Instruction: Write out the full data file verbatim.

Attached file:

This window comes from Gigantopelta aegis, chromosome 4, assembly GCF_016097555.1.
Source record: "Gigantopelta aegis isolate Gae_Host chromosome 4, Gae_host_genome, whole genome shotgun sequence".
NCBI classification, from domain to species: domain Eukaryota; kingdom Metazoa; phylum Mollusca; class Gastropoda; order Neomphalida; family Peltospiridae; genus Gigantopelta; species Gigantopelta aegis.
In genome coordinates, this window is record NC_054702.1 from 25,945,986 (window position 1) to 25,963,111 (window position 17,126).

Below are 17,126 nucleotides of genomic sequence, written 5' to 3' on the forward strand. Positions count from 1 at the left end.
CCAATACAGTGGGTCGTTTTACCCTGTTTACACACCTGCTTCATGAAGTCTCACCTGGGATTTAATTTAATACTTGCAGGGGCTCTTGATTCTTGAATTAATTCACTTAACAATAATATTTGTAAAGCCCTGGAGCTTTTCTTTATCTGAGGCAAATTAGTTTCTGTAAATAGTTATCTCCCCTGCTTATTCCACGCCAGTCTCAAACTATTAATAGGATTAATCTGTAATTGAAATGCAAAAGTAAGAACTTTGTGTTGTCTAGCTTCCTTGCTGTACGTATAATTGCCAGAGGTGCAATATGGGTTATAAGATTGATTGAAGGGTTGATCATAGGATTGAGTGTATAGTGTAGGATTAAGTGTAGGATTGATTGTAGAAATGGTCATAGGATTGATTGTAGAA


This window comes from Gigantopelta aegis, chromosome 4, assembly GCF_016097555.1.
Source record: "Gigantopelta aegis isolate Gae_Host chromosome 4, Gae_host_genome, whole genome shotgun sequence".
NCBI classification, from domain to species: domain Eukaryota; kingdom Metazoa; phylum Mollusca; class Gastropoda; order Neomphalida; family Peltospiridae; genus Gigantopelta; species Gigantopelta aegis.
In genome coordinates, this window is record NC_054702.1 from 25,945,986 (window position 1) to 25,963,111 (window position 17,126).

Below are 17,126 nucleotides of genomic sequence, written 5' to 3' on the forward strand. Positions count from 1 at the left end.
CCAATACAGTGGGTCGTTTTACCCTGTTTACACACCTGCTTCATGAAGTCTCACCTGGGATTTAATTTAATACTTGCAGGGGCTCTTGATTCTTGAATTAATTCACTTAACAATAATATTTGTAAAGCCCTGGAGCTTTTCTTTATCTGAGGCAAATTAGTTTCTGTAAATAGTTATCTCCCCTGCTTATTCCACGCCAGTCTCAAACTATTAATAGGATTAATCTGTAATTGAAATGCAAAAGTAAGAACTTTGTGTTGTCTAGCTTCCTTGCTGTACGTATAATTGCCAGAGGTGCAATATGGGTTATAAGATTGATTGAAGGGTTGATCATAGGATTGAGTGTATAGTGTAGGATTAAGTGTAGGATTGATTGTAGAAATGGTCATAGGATTGATTGTAGAA